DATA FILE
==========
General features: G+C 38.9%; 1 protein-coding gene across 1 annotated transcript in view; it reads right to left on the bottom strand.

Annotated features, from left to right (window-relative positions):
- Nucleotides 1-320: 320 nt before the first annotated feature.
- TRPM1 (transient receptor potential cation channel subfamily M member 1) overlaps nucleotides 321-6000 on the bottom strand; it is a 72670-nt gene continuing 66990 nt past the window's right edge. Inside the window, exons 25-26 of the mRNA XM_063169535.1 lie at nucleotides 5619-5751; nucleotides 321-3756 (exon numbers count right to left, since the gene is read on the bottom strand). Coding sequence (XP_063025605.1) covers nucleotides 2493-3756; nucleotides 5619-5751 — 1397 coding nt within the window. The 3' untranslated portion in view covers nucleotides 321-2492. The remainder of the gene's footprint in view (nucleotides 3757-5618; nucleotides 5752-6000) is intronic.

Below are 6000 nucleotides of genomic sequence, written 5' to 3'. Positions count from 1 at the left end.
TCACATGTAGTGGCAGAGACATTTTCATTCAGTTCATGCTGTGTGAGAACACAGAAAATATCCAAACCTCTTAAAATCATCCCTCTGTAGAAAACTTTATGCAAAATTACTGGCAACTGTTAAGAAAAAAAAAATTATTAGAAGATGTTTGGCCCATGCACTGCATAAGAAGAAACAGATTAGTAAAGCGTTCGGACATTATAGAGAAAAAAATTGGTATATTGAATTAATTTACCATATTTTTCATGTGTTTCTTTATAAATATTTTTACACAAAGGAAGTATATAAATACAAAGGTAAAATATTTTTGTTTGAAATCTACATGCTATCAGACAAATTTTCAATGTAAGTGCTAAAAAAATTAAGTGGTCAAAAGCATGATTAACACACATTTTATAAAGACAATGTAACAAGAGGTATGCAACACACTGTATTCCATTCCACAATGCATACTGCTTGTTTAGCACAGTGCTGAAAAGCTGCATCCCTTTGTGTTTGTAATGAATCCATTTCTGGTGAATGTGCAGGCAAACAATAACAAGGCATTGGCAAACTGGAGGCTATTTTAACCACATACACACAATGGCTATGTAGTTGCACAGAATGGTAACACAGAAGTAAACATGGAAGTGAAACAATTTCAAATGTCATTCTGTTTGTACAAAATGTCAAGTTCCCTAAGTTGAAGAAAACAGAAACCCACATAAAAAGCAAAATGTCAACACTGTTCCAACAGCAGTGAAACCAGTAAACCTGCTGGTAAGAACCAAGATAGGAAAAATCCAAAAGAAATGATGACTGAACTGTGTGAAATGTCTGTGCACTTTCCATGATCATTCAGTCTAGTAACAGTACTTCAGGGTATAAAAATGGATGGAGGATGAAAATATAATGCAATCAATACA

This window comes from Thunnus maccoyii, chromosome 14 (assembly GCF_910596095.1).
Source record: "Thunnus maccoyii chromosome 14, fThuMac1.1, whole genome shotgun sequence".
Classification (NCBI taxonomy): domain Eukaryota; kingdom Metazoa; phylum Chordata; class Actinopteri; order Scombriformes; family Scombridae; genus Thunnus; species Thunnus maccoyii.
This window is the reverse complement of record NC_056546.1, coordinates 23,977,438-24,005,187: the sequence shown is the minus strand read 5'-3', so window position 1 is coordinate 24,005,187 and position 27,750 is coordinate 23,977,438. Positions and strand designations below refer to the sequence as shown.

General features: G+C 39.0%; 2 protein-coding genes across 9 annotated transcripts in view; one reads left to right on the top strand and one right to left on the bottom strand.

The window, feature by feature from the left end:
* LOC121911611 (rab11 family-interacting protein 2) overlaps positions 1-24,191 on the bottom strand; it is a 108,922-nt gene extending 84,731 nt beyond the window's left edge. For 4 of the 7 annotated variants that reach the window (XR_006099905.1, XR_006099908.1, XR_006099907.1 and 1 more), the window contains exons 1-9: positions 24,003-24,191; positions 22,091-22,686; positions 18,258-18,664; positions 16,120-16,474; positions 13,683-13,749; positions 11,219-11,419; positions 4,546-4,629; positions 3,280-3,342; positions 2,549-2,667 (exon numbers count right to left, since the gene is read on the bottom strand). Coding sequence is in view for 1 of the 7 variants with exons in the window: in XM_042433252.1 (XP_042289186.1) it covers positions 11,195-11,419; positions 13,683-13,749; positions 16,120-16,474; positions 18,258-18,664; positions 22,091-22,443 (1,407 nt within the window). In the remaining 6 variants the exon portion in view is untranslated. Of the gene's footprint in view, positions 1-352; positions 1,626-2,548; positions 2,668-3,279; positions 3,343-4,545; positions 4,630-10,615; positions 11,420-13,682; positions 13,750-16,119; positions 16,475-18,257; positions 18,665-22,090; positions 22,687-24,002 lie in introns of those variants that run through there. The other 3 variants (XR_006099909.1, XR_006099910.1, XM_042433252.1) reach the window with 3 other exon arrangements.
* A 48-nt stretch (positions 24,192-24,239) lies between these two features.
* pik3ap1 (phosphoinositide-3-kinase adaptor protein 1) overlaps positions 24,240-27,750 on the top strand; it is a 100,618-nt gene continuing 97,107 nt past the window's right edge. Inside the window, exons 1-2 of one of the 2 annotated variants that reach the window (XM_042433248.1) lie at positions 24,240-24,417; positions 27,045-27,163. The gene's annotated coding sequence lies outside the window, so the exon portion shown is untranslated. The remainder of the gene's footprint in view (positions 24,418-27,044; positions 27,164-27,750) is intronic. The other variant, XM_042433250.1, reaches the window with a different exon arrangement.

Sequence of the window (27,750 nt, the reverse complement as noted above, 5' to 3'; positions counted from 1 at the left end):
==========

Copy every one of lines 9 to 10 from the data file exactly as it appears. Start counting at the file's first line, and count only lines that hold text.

Classification (NCBI taxonomy): domain Eukaryota; kingdom Metazoa; phylum Chordata; class Actinopteri; order Scombriformes; family Scombridae; genus Thunnus; species Thunnus maccoyii.
This window is the reverse complement of record NC_056546.1, coordinates 23,977,438-24,005,187: the sequence shown is the minus strand read 5'-3', so window position 1 is coordinate 24,005,187 and position 27,750 is coordinate 23,977,438. Positions and strand designations below refer to the sequence as shown.